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  • Writer's pictureThe San Juan Daily Star

Reveling in the eerie and the spooky, but finding ‘true horror’ in real life


Mariana Enríquez at home in Buenos Aires, Argentina, Jan. 27, 2023. The author deploys — and enjoys — horror conventions, but in “Our Share of Night,” she reminds readers that the violence we live with can be far more frightening.

By Benjamin P. Russell


Mariana Enriquez’s childhood was marked by the dark absurdity of authoritarianism. Under the military dictatorship that ran Argentina from 1976 to 1983, a latent fear permeated even the most mundane aspects of life.


Hosting a birthday party required permission from local authorities. Conversations were potentially dangerous: As a child, she knew that certain things that could be discussed at home were off limits in mixed company, but she didn’t fully understand why. The fear of letting the wrong thought slip out made her somber, she said, and pushed her toward “books and very solitary things.”


When the dictatorship fell in 1983, and its leaders were put on trial two years later, testimony from its victims became inescapable in Argentine society, Enriquez said. Surrounded by it, she had no choice but to close the gaps in her understanding. The reports of arrest, torture, disappearance and murder represented her first exposure to “true horror,” she said, and would later become a thread of her work, which is filled with ghosts, demons and tales of the occult.


“Instead of sending me to bed, my father would say ‘See how bad they were?’” Enriquez said, describing testimony from the trials that she heard on the radio alongside her father. In one instance, she said, a woman described being tortured with electric shocks while pregnant.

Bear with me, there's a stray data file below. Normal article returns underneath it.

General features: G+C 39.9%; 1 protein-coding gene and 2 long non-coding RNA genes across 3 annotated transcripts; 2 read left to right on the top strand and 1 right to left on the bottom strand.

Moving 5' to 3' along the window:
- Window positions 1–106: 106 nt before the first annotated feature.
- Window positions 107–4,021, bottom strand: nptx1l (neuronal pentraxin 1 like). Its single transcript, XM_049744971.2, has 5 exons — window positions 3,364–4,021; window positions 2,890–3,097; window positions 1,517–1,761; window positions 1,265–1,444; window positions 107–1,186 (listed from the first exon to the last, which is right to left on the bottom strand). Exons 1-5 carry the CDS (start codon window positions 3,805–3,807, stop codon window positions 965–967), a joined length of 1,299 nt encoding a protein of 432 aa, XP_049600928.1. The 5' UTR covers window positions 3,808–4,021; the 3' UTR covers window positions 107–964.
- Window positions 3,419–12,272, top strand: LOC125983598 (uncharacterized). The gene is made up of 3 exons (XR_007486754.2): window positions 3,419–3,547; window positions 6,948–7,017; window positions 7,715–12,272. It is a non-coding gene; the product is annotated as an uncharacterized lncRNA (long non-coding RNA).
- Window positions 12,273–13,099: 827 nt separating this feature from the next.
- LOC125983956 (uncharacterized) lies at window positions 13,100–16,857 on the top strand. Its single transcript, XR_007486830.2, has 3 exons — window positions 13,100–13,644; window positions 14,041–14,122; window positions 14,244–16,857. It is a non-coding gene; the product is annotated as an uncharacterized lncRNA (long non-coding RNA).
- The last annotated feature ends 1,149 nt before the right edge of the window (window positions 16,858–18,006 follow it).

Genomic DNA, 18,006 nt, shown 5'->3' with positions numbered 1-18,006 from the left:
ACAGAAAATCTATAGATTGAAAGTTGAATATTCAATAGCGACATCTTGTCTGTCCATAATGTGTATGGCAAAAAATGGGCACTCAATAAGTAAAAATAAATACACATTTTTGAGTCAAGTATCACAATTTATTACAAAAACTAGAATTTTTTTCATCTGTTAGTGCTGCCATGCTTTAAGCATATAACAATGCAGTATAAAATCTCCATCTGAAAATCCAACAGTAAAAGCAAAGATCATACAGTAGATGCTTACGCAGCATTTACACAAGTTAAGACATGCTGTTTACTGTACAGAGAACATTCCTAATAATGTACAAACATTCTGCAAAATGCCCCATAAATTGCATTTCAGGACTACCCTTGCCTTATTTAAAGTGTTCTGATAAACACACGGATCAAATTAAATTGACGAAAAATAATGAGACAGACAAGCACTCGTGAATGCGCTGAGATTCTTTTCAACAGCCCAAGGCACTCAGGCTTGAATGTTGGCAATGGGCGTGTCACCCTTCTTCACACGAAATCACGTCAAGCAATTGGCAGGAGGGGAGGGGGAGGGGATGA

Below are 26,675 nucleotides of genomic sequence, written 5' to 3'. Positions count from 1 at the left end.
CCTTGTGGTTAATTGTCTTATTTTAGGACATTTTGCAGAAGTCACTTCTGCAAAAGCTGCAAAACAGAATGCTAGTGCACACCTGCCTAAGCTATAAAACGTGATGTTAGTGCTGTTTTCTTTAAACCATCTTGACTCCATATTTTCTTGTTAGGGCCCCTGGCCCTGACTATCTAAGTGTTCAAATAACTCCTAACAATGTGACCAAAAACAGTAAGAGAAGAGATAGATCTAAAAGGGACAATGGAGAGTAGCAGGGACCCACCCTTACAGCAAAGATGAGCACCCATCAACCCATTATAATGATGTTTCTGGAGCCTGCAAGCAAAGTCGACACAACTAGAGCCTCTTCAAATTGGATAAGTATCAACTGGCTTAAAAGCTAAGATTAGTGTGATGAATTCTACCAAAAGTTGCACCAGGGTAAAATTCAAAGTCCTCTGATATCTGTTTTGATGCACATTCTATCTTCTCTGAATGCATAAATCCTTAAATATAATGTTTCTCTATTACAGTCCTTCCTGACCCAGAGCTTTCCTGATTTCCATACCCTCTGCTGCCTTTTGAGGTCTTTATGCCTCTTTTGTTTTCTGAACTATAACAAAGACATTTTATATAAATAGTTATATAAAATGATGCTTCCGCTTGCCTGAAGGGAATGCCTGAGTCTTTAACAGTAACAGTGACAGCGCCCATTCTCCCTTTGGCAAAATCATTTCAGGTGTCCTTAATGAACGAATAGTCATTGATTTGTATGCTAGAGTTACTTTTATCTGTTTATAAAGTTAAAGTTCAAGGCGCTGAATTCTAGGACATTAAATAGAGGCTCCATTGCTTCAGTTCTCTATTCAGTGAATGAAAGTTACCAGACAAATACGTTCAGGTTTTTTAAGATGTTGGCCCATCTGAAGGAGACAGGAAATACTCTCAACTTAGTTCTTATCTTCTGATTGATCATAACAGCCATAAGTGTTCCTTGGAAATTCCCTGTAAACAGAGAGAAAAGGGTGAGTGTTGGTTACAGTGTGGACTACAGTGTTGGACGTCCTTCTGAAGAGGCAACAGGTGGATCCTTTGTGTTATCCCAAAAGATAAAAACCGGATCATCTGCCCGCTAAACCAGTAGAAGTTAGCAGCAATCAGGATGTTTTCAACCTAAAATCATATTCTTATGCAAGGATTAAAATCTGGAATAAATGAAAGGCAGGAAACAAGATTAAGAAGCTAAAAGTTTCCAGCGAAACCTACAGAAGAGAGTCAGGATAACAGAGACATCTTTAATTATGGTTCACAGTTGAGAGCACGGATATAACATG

“He never thought it could disturb me, or worse, he thought it was something I needed to know.”


The terrors that engulfed Argentina in the 1970s and ’80s — the ones that had so unsettled Enriquez as a child — play heavily in the background of her latest novel, “Our Share of Night.” Out in the United States on Tuesday from Hogarth, it centers on a medium, Juan, and his son, Gaspar, as they try to outmaneuver an evil secret society bent on eternal life. Jump scares abound. But while Enriquez revels in horror conventions, her writing also urges readers to remember that it’s the real-life monstrosities that should truly frighten.


Violence in Latin America has been normalized to the point that people’s reaction to it has become subdued, she said. “Putting in the horror, including the jump scares, including the gore, including the parts that have to do with thoughts about evil, it’s like returning those things to the realm of the horrible, rather than the quotidian to which we grow accustomed,” Enriquez said.


The author of four novels, two short story collections, and a host of stories, biographies and journalism besides, Enriquez, 49, has cemented her standing as a leading figure of contemporary gothic fiction. The English translation of her collection “The Dangers of Smoking in Bed” was shortlisted for the International Booker Prize in 2021, and the Spanish version of “Our Share of Night” won Anagrama’s Herralde Prize for best book of the year in 2019.